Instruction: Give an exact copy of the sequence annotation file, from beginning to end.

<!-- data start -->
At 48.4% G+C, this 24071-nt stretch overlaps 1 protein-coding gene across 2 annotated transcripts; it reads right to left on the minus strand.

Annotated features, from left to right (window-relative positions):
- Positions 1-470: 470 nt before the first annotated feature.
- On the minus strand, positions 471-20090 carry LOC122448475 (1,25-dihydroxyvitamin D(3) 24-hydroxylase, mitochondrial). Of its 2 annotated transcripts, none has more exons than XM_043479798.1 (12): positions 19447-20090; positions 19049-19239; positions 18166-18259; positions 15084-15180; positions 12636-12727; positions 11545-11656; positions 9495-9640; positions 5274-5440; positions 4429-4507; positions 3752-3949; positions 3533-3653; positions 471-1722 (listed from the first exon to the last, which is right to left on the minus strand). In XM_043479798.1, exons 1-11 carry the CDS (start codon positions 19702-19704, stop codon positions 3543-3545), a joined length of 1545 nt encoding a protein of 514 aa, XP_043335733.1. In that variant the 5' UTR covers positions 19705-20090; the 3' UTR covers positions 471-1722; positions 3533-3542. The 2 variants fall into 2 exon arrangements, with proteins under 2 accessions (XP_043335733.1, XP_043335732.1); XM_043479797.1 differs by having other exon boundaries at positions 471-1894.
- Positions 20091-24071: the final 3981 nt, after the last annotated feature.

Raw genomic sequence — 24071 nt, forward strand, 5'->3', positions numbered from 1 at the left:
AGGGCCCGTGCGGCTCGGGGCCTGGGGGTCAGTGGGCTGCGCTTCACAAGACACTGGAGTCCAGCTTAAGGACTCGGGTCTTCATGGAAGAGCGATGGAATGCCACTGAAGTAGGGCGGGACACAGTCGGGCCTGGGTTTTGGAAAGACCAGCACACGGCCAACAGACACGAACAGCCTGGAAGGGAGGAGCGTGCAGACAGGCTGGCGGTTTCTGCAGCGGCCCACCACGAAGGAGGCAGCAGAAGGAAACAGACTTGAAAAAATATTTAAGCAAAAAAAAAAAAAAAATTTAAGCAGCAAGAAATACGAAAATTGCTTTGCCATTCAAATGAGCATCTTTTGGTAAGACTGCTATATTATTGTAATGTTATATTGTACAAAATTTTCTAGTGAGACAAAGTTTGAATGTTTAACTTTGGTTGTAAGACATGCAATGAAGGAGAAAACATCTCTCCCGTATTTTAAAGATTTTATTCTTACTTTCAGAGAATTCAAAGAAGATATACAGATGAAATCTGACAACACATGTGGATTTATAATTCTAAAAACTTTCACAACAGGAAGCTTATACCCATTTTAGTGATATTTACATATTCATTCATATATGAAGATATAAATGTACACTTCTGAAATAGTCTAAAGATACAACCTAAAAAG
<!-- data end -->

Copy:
At 48.4% G+C, this 24071-nt stretch overlaps 1 protein-coding gene across 2 annotated transcripts; it reads right to left on the minus strand.

Annotated features, from left to right (window-relative positions):
- Positions 1-470: 470 nt before the first annotated feature.
- On the minus strand, positions 471-20090 carry LOC122448475 (1,25-dihydroxyvitamin D(3) 24-hydroxylase, mitochondrial). Of its 2 annotated transcripts, none has more exons than XM_043479798.1 (12): positions 19447-20090; positions 19049-19239; positions 18166-18259; positions 15084-15180; positions 12636-12727; positions 11545-11656; positions 9495-9640; positions 5274-5440; positions 4429-4507; positions 3752-3949; positions 3533-3653; positions 471-1722 (listed from the first exon to the last, which is right to left on the minus strand). In XM_043479798.1, exons 1-11 carry the CDS (start codon positions 19702-19704, stop codon positions 3543-3545), a joined length of 1545 nt encoding a protein of 514 aa, XP_043335733.1. In that variant the 5' UTR covers positions 19705-20090; the 3' UTR covers positions 471-1722; positions 3533-3542. The 2 variants fall into 2 exon arrangements, with proteins under 2 accessions (XP_043335733.1, XP_043335732.1); XM_043479797.1 differs by having other exon boundaries at positions 471-1894.
- Positions 20091-24071: the final 3981 nt, after the last annotated feature.

Raw genomic sequence — 24071 nt, forward strand, 5'->3', positions numbered from 1 at the left:
AGGGCCCGTGCGGCTCGGGGCCTGGGGGTCAGTGGGCTGCGCTTCACAAGACACTGGAGTCCAGCTTAAGGACTCGGGTCTTCATGGAAGAGCGATGGAATGCCACTGAAGTAGGGCGGGACACAGTCGGGCCTGGGTTTTGGAAAGACCAGCACACGGCCAACAGACACGAACAGCCTGGAAGGGAGGAGCGTGCAGACAGGCTGGCGGTTTCTGCAGCGGCCCACCACGAAGGAGGCAGCAGAAGGAAACAGACTTGAAAAAATATTTAAGCAAAAAAAAAAAAAAAATTTAAGCAGCAAGAAATACGAAAATTGCTTTGCCATTCAAATGAGCATCTTTTGGTAAGACTGCTATATTATTGTAATGTTATATTGTACAAAATTTTCTAGTGAGACAAAGTTTGAATGTTTAACTTTGGTTGTAAGACATGCAATGAAGGAGAAAACATCTCTCCCGTATTTTAAAGATTTTATTCTTACTTTCAGAGAATTCAAAGAAGATATACAGATGAAATCTGACAACACATGTGGATTTATAATTCTAAAAACTTTCACAACAGGAAGCTTATACCCATTTTAGTGATATTTACATATTCATTCATATATGAAGATATAAATGTACACTTCTGAAATAGTCTAAAGATACAACCTAAAAAG